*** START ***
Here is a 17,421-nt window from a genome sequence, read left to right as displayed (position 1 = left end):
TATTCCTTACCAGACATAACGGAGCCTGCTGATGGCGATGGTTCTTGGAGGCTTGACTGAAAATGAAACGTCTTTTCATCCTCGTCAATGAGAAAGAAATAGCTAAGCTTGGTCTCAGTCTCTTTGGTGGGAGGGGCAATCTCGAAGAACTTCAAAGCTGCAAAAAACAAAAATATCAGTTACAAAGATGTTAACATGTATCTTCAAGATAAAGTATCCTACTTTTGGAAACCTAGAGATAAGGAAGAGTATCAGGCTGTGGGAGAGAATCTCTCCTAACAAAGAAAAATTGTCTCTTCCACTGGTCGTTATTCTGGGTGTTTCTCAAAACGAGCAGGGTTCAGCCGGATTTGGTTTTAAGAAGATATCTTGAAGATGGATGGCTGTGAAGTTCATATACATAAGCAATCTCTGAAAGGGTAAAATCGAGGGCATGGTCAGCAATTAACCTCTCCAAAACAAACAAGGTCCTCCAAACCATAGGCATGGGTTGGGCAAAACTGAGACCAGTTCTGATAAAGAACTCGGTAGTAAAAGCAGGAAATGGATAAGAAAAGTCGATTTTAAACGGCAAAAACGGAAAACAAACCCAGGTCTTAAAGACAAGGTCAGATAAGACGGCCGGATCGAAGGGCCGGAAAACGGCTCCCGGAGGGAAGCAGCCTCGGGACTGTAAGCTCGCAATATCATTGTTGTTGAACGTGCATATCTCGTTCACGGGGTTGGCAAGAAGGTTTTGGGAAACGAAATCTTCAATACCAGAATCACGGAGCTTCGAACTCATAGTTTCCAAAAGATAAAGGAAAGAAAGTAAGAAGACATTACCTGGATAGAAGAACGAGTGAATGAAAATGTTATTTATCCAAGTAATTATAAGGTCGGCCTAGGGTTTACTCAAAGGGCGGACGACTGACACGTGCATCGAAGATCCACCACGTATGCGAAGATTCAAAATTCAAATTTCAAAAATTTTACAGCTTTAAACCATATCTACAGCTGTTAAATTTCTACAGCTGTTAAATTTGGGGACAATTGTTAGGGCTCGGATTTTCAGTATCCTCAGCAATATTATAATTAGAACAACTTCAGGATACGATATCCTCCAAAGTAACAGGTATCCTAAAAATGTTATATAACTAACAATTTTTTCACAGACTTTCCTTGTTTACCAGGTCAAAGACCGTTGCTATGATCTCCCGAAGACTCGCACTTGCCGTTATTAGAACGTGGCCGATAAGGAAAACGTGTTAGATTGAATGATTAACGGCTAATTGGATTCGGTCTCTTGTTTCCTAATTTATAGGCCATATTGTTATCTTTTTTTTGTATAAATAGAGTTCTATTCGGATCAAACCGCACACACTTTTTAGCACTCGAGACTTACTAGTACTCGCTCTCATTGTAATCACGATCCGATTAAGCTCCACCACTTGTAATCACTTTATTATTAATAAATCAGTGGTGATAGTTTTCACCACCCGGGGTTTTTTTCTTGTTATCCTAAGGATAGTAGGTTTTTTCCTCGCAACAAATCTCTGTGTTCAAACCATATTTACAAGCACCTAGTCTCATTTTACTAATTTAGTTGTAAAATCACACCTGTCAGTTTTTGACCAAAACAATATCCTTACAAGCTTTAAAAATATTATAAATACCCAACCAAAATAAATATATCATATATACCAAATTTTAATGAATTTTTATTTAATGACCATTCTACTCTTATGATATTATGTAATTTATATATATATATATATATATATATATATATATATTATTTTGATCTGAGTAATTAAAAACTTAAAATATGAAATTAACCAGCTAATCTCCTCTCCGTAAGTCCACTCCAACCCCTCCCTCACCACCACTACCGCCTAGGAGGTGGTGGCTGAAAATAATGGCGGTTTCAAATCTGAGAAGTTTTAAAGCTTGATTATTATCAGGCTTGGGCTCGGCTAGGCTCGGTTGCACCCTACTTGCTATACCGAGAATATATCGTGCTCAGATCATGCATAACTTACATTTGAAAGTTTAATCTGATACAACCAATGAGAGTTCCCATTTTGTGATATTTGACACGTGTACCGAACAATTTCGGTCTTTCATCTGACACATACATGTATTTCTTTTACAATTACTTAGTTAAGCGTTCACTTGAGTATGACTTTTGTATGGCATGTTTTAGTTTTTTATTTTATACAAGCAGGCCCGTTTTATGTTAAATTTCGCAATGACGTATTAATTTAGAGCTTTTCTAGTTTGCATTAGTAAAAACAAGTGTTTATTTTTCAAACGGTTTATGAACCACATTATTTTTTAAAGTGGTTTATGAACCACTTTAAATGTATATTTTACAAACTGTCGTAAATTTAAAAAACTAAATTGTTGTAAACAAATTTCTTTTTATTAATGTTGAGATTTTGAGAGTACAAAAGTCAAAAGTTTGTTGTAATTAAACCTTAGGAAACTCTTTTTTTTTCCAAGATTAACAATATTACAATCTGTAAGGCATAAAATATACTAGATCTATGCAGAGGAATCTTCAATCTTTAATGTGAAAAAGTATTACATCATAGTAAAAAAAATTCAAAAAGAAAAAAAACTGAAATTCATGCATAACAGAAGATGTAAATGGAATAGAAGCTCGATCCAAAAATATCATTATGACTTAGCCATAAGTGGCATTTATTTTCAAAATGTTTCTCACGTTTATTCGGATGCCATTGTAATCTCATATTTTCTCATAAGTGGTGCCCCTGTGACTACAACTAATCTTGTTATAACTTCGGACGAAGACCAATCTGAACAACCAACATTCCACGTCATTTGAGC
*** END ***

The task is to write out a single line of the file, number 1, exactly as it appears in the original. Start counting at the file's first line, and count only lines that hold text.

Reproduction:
Here is a 17,421-nt window from a genome sequence, read left to right as displayed (position 1 = left end):